US Open Winner Naomi Osaka Speaks Up Following Controversial Match Against Serena Williams

US Open Winner Naomi Osaka Speaks Up Following Controversial Match Against Serena Williams

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On Saturday, September 8, 20-year-old Naomi Osaka became the female US Open Champion after defeating one of her idols, Serena Williams, in Queens. While most in Osaka’s position would be thrilled for the title, her win was slightly overshadowed by controversy.

The umpire of the match, Carols Ramos, gave Serena Williams three violations throughout the match; First, for receiving “illegal coaching” from her player box during the first set. Second, for breaking her racket and third, for “verbal abuse” after Williams told Ramos: “You will never, ever, ever be on another court of mine as long as you live. You are the liar. When are you going to give me my apology? You owe me an apology. Say it. Say you’re sorry… And you stole a point from me. You’re a thief, too!”

According to the Associated Press, Williams was later fined $17,000 for the violations. The tournament referee’s office deducted $1.85 million prize money $10,000 for verbally abusing the umpire, $4,000 for receiving a warning about coaching, and $3,000 for breaking a racket.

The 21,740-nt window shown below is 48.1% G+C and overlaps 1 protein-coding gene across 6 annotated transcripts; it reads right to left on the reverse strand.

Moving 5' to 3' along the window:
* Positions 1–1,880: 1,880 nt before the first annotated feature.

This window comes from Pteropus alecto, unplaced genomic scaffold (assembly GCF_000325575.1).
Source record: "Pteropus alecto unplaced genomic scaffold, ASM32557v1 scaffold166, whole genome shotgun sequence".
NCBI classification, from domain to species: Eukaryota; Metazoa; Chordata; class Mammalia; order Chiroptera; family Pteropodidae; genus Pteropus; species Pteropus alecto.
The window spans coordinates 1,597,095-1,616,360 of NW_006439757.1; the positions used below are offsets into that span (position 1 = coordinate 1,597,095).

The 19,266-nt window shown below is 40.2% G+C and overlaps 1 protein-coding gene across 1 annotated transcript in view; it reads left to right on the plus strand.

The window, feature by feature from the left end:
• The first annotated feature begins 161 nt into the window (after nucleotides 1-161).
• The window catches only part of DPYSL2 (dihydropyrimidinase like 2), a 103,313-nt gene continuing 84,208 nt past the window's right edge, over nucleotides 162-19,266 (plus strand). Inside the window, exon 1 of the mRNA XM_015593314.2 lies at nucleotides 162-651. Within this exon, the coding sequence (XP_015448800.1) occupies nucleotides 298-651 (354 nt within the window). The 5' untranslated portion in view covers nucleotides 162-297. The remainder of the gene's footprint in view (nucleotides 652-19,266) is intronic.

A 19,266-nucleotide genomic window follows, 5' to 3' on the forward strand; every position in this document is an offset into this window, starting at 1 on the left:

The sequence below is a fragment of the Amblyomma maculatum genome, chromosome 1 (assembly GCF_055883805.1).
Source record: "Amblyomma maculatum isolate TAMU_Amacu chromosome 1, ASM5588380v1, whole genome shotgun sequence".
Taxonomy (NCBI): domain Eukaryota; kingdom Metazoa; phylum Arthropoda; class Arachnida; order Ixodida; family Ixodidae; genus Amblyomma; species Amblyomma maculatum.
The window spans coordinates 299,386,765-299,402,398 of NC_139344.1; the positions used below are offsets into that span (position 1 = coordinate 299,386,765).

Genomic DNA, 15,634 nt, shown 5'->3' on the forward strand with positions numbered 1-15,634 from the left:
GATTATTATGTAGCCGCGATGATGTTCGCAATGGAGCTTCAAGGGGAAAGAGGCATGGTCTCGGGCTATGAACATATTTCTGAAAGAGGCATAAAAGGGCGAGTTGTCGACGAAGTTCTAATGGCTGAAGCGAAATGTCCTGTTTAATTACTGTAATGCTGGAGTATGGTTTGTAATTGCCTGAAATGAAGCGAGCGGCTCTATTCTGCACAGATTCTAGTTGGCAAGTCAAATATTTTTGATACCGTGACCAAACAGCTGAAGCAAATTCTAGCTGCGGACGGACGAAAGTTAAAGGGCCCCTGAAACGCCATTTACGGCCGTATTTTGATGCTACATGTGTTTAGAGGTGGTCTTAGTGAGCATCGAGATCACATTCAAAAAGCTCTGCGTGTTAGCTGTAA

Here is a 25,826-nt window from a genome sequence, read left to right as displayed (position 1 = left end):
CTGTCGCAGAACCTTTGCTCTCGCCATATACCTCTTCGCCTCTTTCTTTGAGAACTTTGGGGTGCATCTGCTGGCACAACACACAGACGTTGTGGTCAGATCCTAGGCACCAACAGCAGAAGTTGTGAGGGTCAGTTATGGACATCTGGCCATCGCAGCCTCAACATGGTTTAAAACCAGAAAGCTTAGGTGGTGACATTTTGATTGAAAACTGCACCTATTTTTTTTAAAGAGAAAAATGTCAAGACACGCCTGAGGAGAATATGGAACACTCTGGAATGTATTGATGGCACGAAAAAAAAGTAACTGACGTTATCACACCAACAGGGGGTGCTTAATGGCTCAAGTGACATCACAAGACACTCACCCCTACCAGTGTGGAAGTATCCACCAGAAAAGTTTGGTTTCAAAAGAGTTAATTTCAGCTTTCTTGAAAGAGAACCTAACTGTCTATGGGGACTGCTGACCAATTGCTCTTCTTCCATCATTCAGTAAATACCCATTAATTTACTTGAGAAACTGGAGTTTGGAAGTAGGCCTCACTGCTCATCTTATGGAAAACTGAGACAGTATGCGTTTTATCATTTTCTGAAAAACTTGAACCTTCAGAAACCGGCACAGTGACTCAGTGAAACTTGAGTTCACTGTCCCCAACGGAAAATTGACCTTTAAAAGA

As the match ended and the audience was up in arms, Williams told the crowd to give Osaka her moment. “I know that everyone was cheering for her. I’m sorry it had to end like this. I just want to say thank you for watching the match,” Osaka said at the time.

In her first TV interview following the win, Osaka shared the reason why she apologized. “I just felt like everyone was sort of unhappy up there. I know that the ending wasn’t how people wanted it to be. I know that in my dreams I won in a very tough, competitive match. I don’t know, I just felt very emotional, and I felt like I had to apologize.”

She admitted that she didn’t even know how to take the win at first.

“I felt a little bit sad because I wasn’t really sure if they were booing at me or if it wasn’t the outcome that they wanted,” she said. “And then I also could sympathize because I’ve been a fan of Serena my whole life and I knew how badly the crowd wanted her to win.”

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